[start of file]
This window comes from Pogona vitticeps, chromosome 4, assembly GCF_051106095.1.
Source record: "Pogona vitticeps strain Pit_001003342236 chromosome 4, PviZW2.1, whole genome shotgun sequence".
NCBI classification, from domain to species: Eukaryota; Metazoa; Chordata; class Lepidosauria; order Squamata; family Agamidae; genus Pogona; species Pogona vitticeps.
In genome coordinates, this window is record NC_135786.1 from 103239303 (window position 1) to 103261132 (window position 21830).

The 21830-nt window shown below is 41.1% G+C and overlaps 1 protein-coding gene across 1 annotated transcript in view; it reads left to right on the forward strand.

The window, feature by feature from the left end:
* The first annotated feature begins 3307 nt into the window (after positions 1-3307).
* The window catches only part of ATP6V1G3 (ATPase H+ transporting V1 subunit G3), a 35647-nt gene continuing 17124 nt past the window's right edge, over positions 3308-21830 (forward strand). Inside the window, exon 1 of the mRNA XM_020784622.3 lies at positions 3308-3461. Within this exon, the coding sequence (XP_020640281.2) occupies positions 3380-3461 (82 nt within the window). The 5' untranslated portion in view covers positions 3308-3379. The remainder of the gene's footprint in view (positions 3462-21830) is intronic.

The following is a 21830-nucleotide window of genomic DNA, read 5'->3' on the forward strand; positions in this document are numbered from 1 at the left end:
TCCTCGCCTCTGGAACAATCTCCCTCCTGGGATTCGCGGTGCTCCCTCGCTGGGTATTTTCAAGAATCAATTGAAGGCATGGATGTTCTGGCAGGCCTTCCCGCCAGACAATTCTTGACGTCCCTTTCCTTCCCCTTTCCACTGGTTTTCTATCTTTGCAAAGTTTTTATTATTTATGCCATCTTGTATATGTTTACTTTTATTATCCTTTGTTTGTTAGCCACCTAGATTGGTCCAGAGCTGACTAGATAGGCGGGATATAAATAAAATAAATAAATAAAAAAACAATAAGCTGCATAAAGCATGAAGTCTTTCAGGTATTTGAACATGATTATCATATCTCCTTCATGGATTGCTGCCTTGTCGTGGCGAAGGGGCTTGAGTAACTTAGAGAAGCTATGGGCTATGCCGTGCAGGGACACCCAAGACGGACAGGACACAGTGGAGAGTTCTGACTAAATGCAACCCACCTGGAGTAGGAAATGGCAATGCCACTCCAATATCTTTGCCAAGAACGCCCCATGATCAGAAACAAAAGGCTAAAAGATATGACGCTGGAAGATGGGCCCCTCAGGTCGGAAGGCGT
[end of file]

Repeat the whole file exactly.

This window comes from Pogona vitticeps, chromosome 4, assembly GCF_051106095.1.
Source record: "Pogona vitticeps strain Pit_001003342236 chromosome 4, PviZW2.1, whole genome shotgun sequence".
NCBI classification, from domain to species: Eukaryota; Metazoa; Chordata; class Lepidosauria; order Squamata; family Agamidae; genus Pogona; species Pogona vitticeps.
In genome coordinates, this window is record NC_135786.1 from 103239303 (window position 1) to 103261132 (window position 21830).

The 21830-nt window shown below is 41.1% G+C and overlaps 1 protein-coding gene across 1 annotated transcript in view; it reads left to right on the forward strand.

The window, feature by feature from the left end:
* The first annotated feature begins 3307 nt into the window (after positions 1-3307).
* The window catches only part of ATP6V1G3 (ATPase H+ transporting V1 subunit G3), a 35647-nt gene continuing 17124 nt past the window's right edge, over positions 3308-21830 (forward strand). Inside the window, exon 1 of the mRNA XM_020784622.3 lies at positions 3308-3461. Within this exon, the coding sequence (XP_020640281.2) occupies positions 3380-3461 (82 nt within the window). The 5' untranslated portion in view covers positions 3308-3379. The remainder of the gene's footprint in view (positions 3462-21830) is intronic.

The following is a 21830-nucleotide window of genomic DNA, read 5'->3' on the forward strand; positions in this document are numbered from 1 at the left end:
TCCTCGCCTCTGGAACAATCTCCCTCCTGGGATTCGCGGTGCTCCCTCGCTGGGTATTTTCAAGAATCAATTGAAGGCATGGATGTTCTGGCAGGCCTTCCCGCCAGACAATTCTTGACGTCCCTTTCCTTCCCCTTTCCACTGGTTTTCTATCTTTGCAAAGTTTTTATTATTTATGCCATCTTGTATATGTTTACTTTTATTATCCTTTGTTTGTTAGCCACCTAGATTGGTCCAGAGCTGACTAGATAGGCGGGATATAAATAAAATAAATAAATAAAAAAACAATAAGCTGCATAAAGCATGAAGTCTTTCAGGTATTTGAACATGATTATCATATCTCCTTCATGGATTGCTGCCTTGTCGTGGCGAAGGGGCTTGAGTAACTTAGAGAAGCTATGGGCTATGCCGTGCAGGGACACCCAAGACGGACAGGACACAGTGGAGAGTTCTGACTAAATGCAACCCACCTGGAGTAGGAAATGGCAATGCCACTCCAATATCTTTGCCAAGAACGCCCCATGATCAGAAACAAAAGGCTAAAAGATATGACGCTGGAAGATGGGCCCCTCAGGTCGGAAGGCGT